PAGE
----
Re-energising Wales, brought together thinkers from industry, academia, government and local communities to find and address the barriers that are slowing down renewable energy developments and look at opportunities to support growth.

In doing so, the project created a practical plan for Wales to move to 100% renewable energy by 2035.

“The co-creative approach of the re-energising project brings really interesting, policy relevant results, which emerge from mashing together of industry, academic, think-tank and other partners. I find this genuinely very engaging.”

Professor Calvin Jones Professor of Economics

The Future of Public Policy

The final session of case studies saw Professor James Downe address the research impact of knowledge brokering in his role as Director of Research at the Wales Centre for Public Policy (WCPP).

Professor Downe outlined the WCPP’s role in supporting government and public services to access, interpret and apply evidence to improve policymaking and delivery.

He shared two examples of where the Centre’s collaborative research has helped make a difference; in youth homelessness and the Invest to Save scheme, both matters at the forefront of the Welsh Government agenda.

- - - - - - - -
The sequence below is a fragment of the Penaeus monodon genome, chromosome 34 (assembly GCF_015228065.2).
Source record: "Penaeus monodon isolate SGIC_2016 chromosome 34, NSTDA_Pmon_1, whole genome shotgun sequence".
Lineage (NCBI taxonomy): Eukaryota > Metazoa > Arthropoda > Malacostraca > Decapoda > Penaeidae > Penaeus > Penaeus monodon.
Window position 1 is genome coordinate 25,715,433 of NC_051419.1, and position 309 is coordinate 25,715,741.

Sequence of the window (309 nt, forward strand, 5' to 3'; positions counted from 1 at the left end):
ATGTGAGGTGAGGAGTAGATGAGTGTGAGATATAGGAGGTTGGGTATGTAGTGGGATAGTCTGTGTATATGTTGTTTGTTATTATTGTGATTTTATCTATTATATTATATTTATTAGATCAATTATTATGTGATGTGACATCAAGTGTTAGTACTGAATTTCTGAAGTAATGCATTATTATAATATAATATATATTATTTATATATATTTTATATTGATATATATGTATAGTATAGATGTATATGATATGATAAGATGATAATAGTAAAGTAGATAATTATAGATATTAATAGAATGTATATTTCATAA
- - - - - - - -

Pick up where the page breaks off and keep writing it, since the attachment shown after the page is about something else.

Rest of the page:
“The importance of involving ministers and actually co-creating the questions at the beginning of the process is crucial. It means that although they come with a particular question, it may be change through conversation, and that scoping phase. This makes for a more robust policy-making process in Wales.”

Professor James Downe Professor of Public Policy and Management, Director of Research, Wales Centre for Public Policy

Professor Rachel Ashworth, Dean of Cardiff Business School, completed the event’s case study showcase.

A collaboration between Cardiff Business School, Public Governance Wales, Centre for Public Scrutiny, Gwent Local Authorities and Welsh Government, the project aims to build capacity for public accountability in Wales and to support local councillors with their task of scrutinising powerful regional partnerships, such as education consortia

Professor Ashworth explained that support from the Welsh Government and the ESRC, had enabled the co-design of a practical handbook outlining a ‘Step-by-Step Approach to Joint Scrutiny’ for use by councillors, managers and partners across England and Wales.

Reflecting on the launch of the latest edition of the handbook by the Welsh Government Communities Minister Julie James in June 2019, Professor Ashworth outlined the need to continue to ensure a wider engagement in the accountability process in Wales.